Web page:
Robert Ryan did not receive an Oscar nomination, despite winning a few critic awards, for portraying Larry Slade in The Iceman Cometh.
The film is notable in that it features the last film performances of both Robert Ryan and Fredric March. March though lived a few years after the release of the film, but Ryan was dying of cancer during production and the film was released posthumously. Ryan here portrays character who basically is waiting to die. A former anarchist activist who has long since given up the cause and has regulated himself to be part of the scenery in a bar filled with drunkards with their failed hopes, and dreams which they still try to hold onto in some way. Slade is different from the rest of them as there clearly is not any dream he is holding onto anymore.
Robert Ryan is best known for portraying rather low individuals, frankly evil characters from the sadistic Master d'Arms in Billy Budd, to the racist army soldier in his Oscar nominated role in Crossfire, as well as the murderous racist in A Bad Day Rock. As I said in my review of his performances in Crossfire Ryan definitely was good at playing these sorts of roles, but here in his last performance he has the chance to play a character far from his type casting. One thing that Ryan seemed to try his hardest to do, particularly in Billy Budd, was to avoid being just a one dimensional evil character. He would certianly play them as evil but he would always attempt to portray the more underlying emotions within the bad man.
In this role as Larry Slade is amazing to see Ryan take on a complex role, considering he was usually the one doing his best to add complexities to those who are not complex. Larry is a constant in the film as always a man in the bar as we see his tired worn face in the background. Ryan's expression is perfect there because it expresses the sorrow and hard life that this man has lived. It is not just a face of pain though as there is also anger there to in Larry that comes from his hatred for the world. It is the face of a cynical man who no longer can deal with any of the woes of society, instead he just sits back and observes instead just waiting for the point when he will die.
Something incredibly special about this performance is the way Ryan never allows Larry to devolve into a one note character. Early on the film he pierces through every scene he has with the harsh brutality of the statements that Larry makes. He is quite brutal with just how blunt Ryan is able to bring about the cynical edge of this character. What is equally special about his performance though is the way he still shows hints of the passion that once was in the man. It is not that he has any left over, he doesn't really, but Ryan is able to bring to life an intense passion that is in Larry. He still is a man with passion, but the problem with him is he has nothing to be passionate about other than his cynicism.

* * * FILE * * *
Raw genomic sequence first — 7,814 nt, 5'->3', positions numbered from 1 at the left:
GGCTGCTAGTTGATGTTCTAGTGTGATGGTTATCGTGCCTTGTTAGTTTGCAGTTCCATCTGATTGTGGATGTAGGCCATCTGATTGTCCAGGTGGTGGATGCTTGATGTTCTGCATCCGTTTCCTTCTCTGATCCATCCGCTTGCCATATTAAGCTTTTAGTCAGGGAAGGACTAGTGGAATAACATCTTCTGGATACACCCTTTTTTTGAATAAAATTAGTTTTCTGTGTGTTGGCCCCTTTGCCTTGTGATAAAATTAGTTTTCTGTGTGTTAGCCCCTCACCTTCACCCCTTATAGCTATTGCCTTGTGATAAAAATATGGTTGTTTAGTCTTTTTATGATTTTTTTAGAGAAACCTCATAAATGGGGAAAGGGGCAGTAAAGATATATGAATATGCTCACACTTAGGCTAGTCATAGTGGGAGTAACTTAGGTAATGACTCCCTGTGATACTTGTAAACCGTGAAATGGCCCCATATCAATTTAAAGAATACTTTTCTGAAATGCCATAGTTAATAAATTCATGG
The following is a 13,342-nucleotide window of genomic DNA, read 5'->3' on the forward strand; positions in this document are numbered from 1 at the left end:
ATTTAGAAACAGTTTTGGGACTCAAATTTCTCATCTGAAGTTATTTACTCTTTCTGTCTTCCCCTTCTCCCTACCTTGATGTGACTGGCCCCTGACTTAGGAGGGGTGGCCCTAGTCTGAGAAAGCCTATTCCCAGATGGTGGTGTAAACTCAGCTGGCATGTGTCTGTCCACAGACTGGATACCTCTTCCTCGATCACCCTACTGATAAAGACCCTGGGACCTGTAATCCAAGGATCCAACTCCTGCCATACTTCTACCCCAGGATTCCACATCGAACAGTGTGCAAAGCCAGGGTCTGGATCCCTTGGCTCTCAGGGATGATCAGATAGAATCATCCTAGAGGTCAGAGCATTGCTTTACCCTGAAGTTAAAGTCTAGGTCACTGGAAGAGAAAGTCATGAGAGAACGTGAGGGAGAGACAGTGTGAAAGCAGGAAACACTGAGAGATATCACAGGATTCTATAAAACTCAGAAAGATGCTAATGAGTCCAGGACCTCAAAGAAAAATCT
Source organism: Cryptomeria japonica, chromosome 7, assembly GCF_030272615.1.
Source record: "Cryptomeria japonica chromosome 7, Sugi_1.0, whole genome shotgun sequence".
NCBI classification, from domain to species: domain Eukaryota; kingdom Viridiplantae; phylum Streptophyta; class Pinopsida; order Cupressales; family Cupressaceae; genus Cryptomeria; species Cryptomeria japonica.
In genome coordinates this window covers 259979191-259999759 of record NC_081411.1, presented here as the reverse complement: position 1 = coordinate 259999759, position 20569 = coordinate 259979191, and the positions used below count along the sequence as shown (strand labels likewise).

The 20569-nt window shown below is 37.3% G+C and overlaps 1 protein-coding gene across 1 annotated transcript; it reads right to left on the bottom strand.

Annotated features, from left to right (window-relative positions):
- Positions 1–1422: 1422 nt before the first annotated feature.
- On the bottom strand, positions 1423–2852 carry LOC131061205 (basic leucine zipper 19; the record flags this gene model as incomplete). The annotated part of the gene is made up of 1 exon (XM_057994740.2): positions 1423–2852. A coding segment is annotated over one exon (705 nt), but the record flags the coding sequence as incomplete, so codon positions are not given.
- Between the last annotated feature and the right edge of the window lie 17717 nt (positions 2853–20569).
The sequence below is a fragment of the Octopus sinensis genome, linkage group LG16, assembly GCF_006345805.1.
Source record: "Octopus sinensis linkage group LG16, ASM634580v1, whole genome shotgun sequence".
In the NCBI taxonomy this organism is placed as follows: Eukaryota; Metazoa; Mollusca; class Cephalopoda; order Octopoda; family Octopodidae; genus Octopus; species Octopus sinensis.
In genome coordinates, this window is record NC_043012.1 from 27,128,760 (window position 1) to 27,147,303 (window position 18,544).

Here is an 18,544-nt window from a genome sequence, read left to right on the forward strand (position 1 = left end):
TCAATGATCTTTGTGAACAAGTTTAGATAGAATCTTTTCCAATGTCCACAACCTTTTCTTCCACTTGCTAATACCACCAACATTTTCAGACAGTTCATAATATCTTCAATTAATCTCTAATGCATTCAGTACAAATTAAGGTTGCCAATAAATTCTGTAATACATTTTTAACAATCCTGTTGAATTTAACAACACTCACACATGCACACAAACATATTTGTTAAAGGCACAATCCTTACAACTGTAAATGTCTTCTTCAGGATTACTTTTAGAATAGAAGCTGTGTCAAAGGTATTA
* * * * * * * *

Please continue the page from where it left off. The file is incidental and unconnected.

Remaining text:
This is a film where one could argue it is seems like each actor is trying to make a bigger impression than another, and almost every actors is given such a chance in either a yelling or a breakdown scenes. There is no question though who gives the strongest performance in the film and it is clearly Robert Ryan. Ryan is terrific in every scene where he tears into to the other men. He is perfect in his performance because unlike some of the others there is no visible performance here. Ryan is brutally honest in his performance and it makes the moments where Larry espouses his disgust with the other particularly powerful. He always manages to go right for the throat with his portrayal making a strong impact whenever he can.
What is especially outstanding about Ryan's depiction Larry though is despite the harshness of his lines, Ryan somehow does manage to infuse some warmth within his performance. There are the smallest glimpses of the past in his face of happier times. In his scenes with Jeff Bridges as Don the son of Larry's former girlfriend Ryan is masterful. Ryan is able to portray that past love that is long gone in these scene in the smallest of smiles without ever losing the edge of Larry. He is fantastic in the way he weaves in the anger and disgust Larry feels toward Don for selling out his mother who was a fellow anarchist, along right with that hidden humanity that Larry still holds onto to some degree.
In this four hour film it would be easy to lose track of the character's stories, and even more easily each story could lose their strength, some of them do. One that definitely does not is Robert Ryan's. He absolutely steals the film with his heartbreaking turn as Larry Slade. All the loses of these people, and broken dreams are brought the appropriate weight through Ryan's uncompromising turn as Larry Slade. His portrayal is fantastic as he succeeds in making him the man who cuts through all the falseness of the others, but equally great in showing the man's own demons that never stop haunting him. Ryan's always finds the truth of his character and this is one of the greatest final performances ever given.